To take into acount this effect in our one-zone calculation, we added heat and entropy “by hand.” Specifically, to simulate the conditions in newly shocked regions of the core, we instantaneously increased the density by and the entropy-per-baryon (in units of ) in three different cases by as measured at density . We assume that -equilibrium and Nuclear Statistical Equilibrium (NSE) are attained instantaneously. This will be a decent approximation in the very high density regions where the first MSW resonance will be located, e.g., inside or just outside the inner core.
The entropy increments that we employ are chosen to be values characteristic of the early stages of shockwave formation. These values are smaller than the entropy jump across the shock which is expected at later times or larger radius. However, our values make sense in a rough, physical sense: For a Chandrasekhar mass initial iron core ( baryons) collapsing to nuclear saturation density, we expect an in-fall kinetic energy at bounce which, if dissipated as heat at temperature , would give . (See the discussions in Ref. Bethe et al. (1979) and Ref. Fuller (1982).) Going beyond this crude estimate is tricky.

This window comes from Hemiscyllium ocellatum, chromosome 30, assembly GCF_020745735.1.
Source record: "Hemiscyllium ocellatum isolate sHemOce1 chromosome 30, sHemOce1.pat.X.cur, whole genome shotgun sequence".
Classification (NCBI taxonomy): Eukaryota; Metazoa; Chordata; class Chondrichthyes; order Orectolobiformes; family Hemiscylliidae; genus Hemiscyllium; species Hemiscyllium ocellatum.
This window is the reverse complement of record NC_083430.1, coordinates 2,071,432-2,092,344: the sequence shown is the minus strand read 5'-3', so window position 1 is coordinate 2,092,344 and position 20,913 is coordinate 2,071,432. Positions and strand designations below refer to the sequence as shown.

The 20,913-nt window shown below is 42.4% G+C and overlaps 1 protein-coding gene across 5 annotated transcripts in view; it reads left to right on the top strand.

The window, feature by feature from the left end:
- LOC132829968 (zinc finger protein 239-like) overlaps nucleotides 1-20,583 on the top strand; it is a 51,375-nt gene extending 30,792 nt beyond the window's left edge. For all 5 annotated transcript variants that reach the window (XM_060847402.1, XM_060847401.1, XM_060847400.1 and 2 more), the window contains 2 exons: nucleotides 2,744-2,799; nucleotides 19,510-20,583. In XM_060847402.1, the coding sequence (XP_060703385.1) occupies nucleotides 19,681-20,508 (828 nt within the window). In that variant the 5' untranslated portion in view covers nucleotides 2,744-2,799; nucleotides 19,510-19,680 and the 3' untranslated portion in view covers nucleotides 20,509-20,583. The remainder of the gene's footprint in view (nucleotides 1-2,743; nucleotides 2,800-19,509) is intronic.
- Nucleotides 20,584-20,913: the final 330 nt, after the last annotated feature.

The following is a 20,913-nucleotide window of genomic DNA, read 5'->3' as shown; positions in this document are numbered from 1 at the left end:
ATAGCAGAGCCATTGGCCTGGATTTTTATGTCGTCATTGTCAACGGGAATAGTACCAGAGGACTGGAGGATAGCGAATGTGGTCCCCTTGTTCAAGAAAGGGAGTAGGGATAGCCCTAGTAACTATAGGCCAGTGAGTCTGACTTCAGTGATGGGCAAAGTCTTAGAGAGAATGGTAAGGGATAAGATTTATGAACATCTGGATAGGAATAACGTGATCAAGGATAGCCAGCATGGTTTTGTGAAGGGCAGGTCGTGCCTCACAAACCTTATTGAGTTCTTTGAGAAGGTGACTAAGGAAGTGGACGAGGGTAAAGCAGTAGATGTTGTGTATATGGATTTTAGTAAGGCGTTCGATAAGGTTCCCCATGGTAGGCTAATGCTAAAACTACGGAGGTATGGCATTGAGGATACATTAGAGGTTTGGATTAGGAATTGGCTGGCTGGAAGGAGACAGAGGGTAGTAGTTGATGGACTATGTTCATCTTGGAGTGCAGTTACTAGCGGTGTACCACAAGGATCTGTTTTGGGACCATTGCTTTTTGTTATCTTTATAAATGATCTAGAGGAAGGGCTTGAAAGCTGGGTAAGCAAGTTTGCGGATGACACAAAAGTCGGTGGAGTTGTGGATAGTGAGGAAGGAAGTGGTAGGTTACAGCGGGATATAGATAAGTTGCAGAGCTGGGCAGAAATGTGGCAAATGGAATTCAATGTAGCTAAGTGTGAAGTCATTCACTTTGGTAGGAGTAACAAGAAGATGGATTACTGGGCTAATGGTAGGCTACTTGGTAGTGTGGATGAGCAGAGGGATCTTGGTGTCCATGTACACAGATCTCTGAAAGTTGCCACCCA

As best we can ascertain, our values of at relevant locations and epochs in the core bracket the results of some published large-scale and detailed numerical simulations. Both Ref. Hix et al. (2003b) and Ref. Buras et al. (2006) seem to infer values of for relevant locations and epochs which are within the range we consider here. However, as we will see below, within this range of entropy jump there can be significant differences in effects.
We calculate production and the influence of this process on the core in the following manner. First, we prepare an initial density profile. This is meant to be characteristic of the core just prior to core bounce. We take this profile to be that of a self-similarly contracted (homologous) index polytrope with central density . We then choose the location of the shock front on this profile and take the density there as the initial density when the shock front arrives. We take the other initial physical quantities from the results of our in-fall one-zone calculation at the initial density. We then apply our increments in density and entropy. Following a numerical procedure similar to that used to get the initial model, we use the results of an appropriate one-zone calculation to get the new, post-shock thermodynamic and lepton number quantities for the given increments and . We use these altered conditions to estimate the production of sterile neutrinos and the feedback of this process on the potential .